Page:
This review for The Wych Elm by Tana French might sound a bit disjointed. I’m a HUGE Tana French fangirl, and I’ll chat all night about her characters, the moral dilemmas they face, and her GORGEOUS writing. But I simultaneously enjoyed this book, while also feeling a bit deflated after reading it.The Wych Elm by Tana French
Published by Viking on February 21, 2019
Genres: Mystery & Detective, Psychological, Suspense
Source: Received from Publisher
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For me it all goes back to that night, the dark corroded hinge between before and after, the slipped-in sheet of trick glass that tints everything on one side in its own murky colours and leaves everything on the other luminous and untouchable.
One night changes everything for Toby. A brutal attack leaves him traumatised, unsure even of the person he used to be. He seeks refuge at the family's ancestral home, the Ivy House, filled with cherished memories of wild-strawberry summers and teenage parties with his cousins.
But not long after Toby's arrival, a discovery is made. A skull, tucked neatly inside the old wych elm in the garden.
As detectives begin to close in, Toby is forced to examine everything he thought he knew about his family, his past, and himself.
A spellbinding standalone from a literary writer who turns the crime genre inside out, The Wych Elm asks what we become, and what we're capable of, if we no longer know who we are.
My Thoughts on The Wych Elm by Tana French
Ok, first up is a heads up. This is very much a slow burn, the scene is laid out for us very, very slowly. Which doesn’t hugely bother me. I adore her lush writing and I love letting her words soak into my heart and soul.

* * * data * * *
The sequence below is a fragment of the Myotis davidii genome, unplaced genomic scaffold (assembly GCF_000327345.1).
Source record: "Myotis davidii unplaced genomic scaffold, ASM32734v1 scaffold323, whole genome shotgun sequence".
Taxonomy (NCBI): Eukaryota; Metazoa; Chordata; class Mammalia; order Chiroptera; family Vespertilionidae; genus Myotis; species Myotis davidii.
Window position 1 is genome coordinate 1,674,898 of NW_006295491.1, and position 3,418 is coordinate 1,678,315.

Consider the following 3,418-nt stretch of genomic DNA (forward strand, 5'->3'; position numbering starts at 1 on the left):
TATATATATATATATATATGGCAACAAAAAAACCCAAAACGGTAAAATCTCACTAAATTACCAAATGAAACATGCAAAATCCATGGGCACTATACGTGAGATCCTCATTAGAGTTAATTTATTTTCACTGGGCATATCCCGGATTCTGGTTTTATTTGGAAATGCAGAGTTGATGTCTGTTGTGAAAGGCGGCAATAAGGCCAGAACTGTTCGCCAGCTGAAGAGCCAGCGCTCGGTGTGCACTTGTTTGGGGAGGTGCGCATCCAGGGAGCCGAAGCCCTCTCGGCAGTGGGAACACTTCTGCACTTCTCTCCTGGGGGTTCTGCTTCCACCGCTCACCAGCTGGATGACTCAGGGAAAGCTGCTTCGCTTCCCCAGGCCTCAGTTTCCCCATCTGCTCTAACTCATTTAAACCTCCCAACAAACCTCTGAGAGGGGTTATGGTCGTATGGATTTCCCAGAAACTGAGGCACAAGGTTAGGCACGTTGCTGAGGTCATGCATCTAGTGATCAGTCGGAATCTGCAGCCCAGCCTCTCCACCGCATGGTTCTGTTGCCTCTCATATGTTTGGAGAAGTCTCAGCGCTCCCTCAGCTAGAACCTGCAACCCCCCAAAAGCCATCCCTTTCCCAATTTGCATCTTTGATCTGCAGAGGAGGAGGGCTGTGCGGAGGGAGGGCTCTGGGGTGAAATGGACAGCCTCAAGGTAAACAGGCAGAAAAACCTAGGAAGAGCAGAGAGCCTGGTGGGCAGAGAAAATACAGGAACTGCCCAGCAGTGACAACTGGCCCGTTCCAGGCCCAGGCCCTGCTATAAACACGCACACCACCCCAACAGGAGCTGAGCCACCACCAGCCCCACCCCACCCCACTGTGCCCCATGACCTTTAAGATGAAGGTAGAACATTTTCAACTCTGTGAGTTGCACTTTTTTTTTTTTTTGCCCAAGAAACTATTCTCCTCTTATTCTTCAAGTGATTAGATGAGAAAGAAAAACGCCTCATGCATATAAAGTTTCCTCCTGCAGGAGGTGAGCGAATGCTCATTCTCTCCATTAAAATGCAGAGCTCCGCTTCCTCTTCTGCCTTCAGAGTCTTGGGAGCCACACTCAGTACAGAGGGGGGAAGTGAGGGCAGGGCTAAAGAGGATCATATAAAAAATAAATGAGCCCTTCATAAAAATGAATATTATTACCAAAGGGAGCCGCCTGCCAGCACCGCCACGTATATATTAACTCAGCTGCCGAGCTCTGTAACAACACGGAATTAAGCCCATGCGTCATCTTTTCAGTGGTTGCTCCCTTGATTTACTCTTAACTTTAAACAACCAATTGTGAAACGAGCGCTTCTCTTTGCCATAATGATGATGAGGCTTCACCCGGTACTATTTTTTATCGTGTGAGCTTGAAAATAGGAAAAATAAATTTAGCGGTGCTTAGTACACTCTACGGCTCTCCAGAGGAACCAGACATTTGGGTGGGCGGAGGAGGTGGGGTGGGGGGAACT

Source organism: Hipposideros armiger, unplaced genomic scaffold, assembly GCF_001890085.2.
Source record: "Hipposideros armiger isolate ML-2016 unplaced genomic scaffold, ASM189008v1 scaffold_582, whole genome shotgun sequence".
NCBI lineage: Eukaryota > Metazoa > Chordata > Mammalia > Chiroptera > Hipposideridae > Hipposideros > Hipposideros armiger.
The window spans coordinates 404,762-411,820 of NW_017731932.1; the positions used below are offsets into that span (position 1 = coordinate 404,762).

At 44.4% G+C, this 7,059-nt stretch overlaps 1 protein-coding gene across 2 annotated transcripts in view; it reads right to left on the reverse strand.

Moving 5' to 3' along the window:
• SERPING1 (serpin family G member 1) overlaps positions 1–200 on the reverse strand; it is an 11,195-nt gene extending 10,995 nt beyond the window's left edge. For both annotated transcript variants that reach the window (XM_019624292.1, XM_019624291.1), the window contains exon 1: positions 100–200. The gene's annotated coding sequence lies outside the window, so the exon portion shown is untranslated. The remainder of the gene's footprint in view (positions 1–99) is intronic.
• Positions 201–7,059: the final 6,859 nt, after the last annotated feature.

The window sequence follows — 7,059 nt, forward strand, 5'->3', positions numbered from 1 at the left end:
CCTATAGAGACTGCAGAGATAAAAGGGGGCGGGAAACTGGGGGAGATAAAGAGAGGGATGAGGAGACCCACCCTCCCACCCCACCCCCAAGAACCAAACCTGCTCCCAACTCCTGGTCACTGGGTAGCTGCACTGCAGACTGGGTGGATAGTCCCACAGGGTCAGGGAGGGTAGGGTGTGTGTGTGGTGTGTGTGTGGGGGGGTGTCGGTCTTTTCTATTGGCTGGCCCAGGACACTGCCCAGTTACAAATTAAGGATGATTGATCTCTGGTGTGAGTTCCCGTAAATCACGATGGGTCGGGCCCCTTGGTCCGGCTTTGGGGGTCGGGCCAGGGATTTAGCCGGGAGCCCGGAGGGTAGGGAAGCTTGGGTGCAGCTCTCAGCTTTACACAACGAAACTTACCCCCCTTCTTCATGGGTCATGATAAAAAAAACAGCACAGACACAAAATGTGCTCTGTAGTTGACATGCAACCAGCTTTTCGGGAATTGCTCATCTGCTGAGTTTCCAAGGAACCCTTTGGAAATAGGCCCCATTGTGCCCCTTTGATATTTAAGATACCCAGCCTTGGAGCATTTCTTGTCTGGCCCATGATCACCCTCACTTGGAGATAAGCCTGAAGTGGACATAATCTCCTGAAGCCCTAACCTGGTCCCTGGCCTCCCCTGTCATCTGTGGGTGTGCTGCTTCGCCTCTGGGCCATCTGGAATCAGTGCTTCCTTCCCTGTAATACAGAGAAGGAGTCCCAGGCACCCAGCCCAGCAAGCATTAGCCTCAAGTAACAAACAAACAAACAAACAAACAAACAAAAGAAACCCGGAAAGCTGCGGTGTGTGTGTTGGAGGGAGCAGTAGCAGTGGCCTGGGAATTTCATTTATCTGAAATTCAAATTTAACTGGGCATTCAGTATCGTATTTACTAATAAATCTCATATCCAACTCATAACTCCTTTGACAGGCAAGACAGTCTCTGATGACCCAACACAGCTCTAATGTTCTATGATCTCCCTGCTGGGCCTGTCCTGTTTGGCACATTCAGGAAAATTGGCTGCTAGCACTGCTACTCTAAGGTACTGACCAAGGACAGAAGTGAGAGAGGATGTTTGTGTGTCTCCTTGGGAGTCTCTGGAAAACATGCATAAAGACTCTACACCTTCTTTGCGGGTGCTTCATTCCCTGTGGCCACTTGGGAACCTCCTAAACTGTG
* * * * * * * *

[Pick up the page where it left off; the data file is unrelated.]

I really enjoyed the mystery, and appreciated the complexity of it. The main character is a happy-go-lucky chap, but the more time I spent with him the more I disliked him. Because underneath that friendly front, he is a privileged self-absorbed asshole. Despite that I was still rooting for him. Tana French knows how to take my feelings, and make a stir fry out of them!
Toby made me want to hug him, and scream at him. And now I don’t know how I feel. I want to hate him, and I definitely hate the things he participated in, and his lack of ability to stand up for what’s right. But I also walked along in his shoes with him, and did feel empathy for him. And even liked him at times.
You see what I mean? Tana French’s characters are never straightforward. They are tricky, and I love the shades of grey that colour them. And I had exactly the same feelings about all his cousins. I loved that book explored themes of identity and privilege from different angles, and it definitely made me ponder on that theme a lot while reading.
“Honestly it wasn’t Susanna I was tired of, not really; it was me, wronged innocent, white knight, cunning investigator, killer, selfish oblivious dick, petty provocateur, take your pick, what does it matter? it’ll all change again”
I did feel a bit disappointed that it’s not one of the Dublin Murder Squad books, as I love that team. I missed their relentless detective skills. And it was a very different reading experience to be following from the victims point of view. Not bad, just different."Tana French knows how to take my feelings, and make a stir fry out of them!" #bookreview #thewychelm @PenguinIEBooks Click To Tweet
Overall I’d say, this is not the best Tana French book to start with (try The Likeness), but it is well worth reading. And it somewhat satisfied my craving for a new book from her. Now to commence the painful wait for another one.
|Did I feel it?|
Who should read The Wych Elm by Tana French
I know I’m not raving about this book, but only because I have such high expectations from Tana French. If this was any other author, I’d probably be thrilled about it, as it’s such a creative book. I do highly recommend it, (but read her other books too), and expect a SLOW BURN. I recommend this to you if like lyrical writing, well developed characters, and if you like books where nothing is black and white. Fans of The Secret Place, Run Away by Harlan Coben and Day of the Accident by Nuala Ellwood might also enjoy.